Voices: Varied, Various and Vocal

Sarah James - writer and photographerA Guest Post written by poet and photographer Sarah James, musing on the theme of ‘the writer’s voice’…

If I admit to having, or hearing, several voices, people might diagnose a medical condition. But as a writer in a busy and often cacophonous 21st century western society, hearing voices means something entirely different.

Traditionally, people often talk of experienced writers having found ‘their voice’. Some authors may still choose to focus on a specific subject matter and style… But in terms of literature mirroring zeitgeist and culture, I suspect that multiple voices with common characteristics might be more natural than one voice for many writing today.

I’m a journalist, fiction writer (flash and novellas), poet and occasional creative non-fiction, playwright and essay writer. Although I might be rare in straddling quite so many genres, I’m certainly not unusual in working in more than one.

There are themes (and techniques) that I return to: such as women’s experience, nature, environmental concerns, quirky or troubled characters… However, my natural inclination as a writer is varied voices, styles and approaches, even within one genre.

My poems, for example, vary from almost avant-garde to much more mainstream lyrical pieces. This can be seen in the contrasts between my experimental collection, Be[yond], my experimental narrative in The Magnetic Diaries (adapted also to a touring play) and my more mainstream (with experimental touches) plenty-fish.

My natural voice is a patchwork that’s continuously evolving out of / in reaction to the vast range of constantly changing influences around me. I don’t just mean other writers. This also includes film, television, radio, art, advertising, politicians, social media, people I know or meet… I may not hear these as actual voices in my head when I’m writing, but in essence that is what they are. This leads naturally to an in-flux writing style that manifests as if multiple voices.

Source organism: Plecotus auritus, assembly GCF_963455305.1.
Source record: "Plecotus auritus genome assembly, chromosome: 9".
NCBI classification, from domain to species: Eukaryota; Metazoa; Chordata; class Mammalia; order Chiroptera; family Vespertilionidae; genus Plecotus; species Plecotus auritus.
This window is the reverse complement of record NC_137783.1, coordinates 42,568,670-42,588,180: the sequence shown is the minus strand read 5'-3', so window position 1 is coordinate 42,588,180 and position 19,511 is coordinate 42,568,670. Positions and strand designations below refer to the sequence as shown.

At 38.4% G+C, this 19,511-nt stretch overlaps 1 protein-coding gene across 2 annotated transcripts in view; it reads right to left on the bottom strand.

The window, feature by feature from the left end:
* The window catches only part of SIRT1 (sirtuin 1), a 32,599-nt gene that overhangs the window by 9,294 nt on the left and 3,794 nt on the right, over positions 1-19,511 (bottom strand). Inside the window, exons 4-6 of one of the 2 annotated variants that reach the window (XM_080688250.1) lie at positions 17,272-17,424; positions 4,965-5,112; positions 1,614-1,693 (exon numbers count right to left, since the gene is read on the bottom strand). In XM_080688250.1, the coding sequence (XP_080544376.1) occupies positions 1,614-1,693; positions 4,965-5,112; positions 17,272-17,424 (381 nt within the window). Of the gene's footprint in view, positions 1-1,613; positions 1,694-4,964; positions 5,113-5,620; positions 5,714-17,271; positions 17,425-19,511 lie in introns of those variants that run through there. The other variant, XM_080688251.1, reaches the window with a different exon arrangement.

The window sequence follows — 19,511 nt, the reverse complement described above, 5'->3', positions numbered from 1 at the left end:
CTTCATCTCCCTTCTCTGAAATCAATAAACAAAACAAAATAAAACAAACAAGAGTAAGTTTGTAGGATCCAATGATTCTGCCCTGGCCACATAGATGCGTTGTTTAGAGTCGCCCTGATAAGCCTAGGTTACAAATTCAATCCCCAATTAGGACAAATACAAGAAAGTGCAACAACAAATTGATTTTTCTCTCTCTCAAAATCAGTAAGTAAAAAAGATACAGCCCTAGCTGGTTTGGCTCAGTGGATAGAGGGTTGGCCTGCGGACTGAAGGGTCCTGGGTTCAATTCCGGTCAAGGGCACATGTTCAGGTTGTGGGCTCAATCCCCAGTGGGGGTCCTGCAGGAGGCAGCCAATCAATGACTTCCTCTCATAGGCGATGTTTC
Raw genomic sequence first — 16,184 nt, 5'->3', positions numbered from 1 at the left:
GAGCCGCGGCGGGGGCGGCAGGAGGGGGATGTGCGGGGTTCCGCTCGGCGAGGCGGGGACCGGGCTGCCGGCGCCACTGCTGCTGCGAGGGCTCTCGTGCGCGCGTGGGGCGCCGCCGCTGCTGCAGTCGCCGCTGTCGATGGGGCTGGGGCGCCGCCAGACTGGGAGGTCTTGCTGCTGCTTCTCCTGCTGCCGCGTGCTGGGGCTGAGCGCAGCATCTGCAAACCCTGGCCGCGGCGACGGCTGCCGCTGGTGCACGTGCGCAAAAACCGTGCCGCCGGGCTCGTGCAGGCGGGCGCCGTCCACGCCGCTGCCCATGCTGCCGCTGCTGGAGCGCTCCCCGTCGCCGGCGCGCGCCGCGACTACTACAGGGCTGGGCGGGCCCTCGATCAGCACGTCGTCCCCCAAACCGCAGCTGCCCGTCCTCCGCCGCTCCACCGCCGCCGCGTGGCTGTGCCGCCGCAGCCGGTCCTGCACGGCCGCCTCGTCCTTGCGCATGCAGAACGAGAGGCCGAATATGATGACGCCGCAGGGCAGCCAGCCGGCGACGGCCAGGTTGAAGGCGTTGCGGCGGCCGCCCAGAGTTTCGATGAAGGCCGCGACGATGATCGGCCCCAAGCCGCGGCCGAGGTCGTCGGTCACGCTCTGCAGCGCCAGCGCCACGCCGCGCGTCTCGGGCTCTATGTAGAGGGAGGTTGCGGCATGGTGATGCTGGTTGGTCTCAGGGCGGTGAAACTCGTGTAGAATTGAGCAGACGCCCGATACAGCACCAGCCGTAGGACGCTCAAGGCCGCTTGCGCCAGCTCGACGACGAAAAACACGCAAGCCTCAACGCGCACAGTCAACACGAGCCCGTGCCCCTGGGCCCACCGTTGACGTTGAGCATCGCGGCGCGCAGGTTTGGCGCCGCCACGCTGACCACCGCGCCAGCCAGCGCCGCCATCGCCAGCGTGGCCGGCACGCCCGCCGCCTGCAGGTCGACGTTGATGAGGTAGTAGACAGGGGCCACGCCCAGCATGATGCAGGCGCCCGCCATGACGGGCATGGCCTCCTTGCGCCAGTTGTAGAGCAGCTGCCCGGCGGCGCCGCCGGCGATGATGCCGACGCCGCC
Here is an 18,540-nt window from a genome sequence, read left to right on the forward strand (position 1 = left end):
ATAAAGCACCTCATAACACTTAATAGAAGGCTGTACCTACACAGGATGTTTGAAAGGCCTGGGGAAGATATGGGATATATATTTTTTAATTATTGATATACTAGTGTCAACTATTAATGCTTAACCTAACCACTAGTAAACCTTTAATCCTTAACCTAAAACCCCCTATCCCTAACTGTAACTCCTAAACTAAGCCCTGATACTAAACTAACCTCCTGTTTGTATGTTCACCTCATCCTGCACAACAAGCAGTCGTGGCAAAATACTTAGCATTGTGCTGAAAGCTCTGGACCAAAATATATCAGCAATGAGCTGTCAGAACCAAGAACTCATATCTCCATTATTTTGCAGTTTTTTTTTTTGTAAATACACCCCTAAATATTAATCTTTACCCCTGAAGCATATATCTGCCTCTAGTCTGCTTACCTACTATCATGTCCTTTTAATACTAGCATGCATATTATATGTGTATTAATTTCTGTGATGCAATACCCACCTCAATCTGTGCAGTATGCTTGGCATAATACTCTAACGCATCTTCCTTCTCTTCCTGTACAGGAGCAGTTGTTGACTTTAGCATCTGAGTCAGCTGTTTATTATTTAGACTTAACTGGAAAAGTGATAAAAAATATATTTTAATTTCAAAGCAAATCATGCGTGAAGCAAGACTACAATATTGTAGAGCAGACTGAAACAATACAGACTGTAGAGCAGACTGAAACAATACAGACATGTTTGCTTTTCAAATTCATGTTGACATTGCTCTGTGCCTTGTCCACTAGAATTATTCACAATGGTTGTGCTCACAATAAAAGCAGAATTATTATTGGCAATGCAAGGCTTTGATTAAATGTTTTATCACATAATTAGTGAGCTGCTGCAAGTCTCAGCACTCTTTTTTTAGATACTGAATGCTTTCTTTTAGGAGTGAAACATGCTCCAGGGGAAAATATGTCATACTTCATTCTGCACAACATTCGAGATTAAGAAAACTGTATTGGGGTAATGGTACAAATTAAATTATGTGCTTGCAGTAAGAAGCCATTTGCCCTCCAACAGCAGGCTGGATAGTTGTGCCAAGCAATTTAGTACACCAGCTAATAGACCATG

Matryoshka - by Sarah JamesVoices – family/societal expectation, potential female role models and modern life’s often conflicting ideals – became an explicit pre-occupation in my most recent poetry pamphlet How to Grow Matches (Against The Grain Press, 2018). Matryoshka, nesting dolls or ‘little matrons / mothers’, are a motif across my work generally as well as in this pamphlet, because of how one generation’s values (and voices) may be passed onto the next.

Writing ‘Family Trees’, which was first published by Oxford Poetry, I wanted to explore how ‘inherited’ beliefs might slowly change in a positive way. By the last part of this sequence, earlier advice from the ‘matriarch’ and ‘Aunt Meg’ has been distilled to:

First, I chose the right man.
His muscle span and broad views,
the spike and sauce of our banter,
his prophecies for sweetness.

With him, my pebble eyes are pearls,
our lips crackle with lightning.
His words are Chinese lanterns filled
with sirocco breaths, the sea’s pull, wise worlds.

(First two stanzas from ‘What the Granddaughter Thinks’)

Often, I feel overwhelmed by the bad news, politics and statistics from across the world. In my poem ‘Facts of/for/against survival’, I wanted to explore my own small responsibilities as a mother, woman and human being in this bigger world. I’m one person, playing many roles. But my scope isn’t just about my identity, it’s also the values that I pass on to others.

Facts of/for/against survival

Everything has an unsteady centre of mass,
though dead elephants may stay standing,
unlike humans. A cockroach can live
for up to nine days after losing its head.

Al Jazeera finds 1000 Palestinians murdered
by Israelis misleading. Across the globe,
scientists reckon there are 400,000 flowering plants,
and 19 major religions. A grandmother in Gaza
tells a young woman, Be grateful you lost
just five – 14 of mine are gone. Jews attacked
in Britain, France, Germany… In Luhansk,
225,000 flee Ukraine-rained bombs.

99.9% of all animals that have ever lived
are now extinct. Bulletproof vests, windshield wipers
and laser printers were invented by women.

A woman’s son asks why the orchids he’s not looked after
are dying. His fingers stroke the dead leaves;
she turns on their tap. At this instant, God knows
how many different nations and beliefs
are praying. She tells him to take care of their roots.
As she does so, thousands of mothers
across the world are holding their child’s hand
and using their tongues’ same words –
our land, our ways, our rights, above all others.

(First published in International Times. Using information from The Sunday Times, www.aljazeera.com, Kew Gardens, www.religioustolerance.org and the amazing true facts collection (The Lagoon Group) in 2014)

Visit Sarah’s website to see more of her work.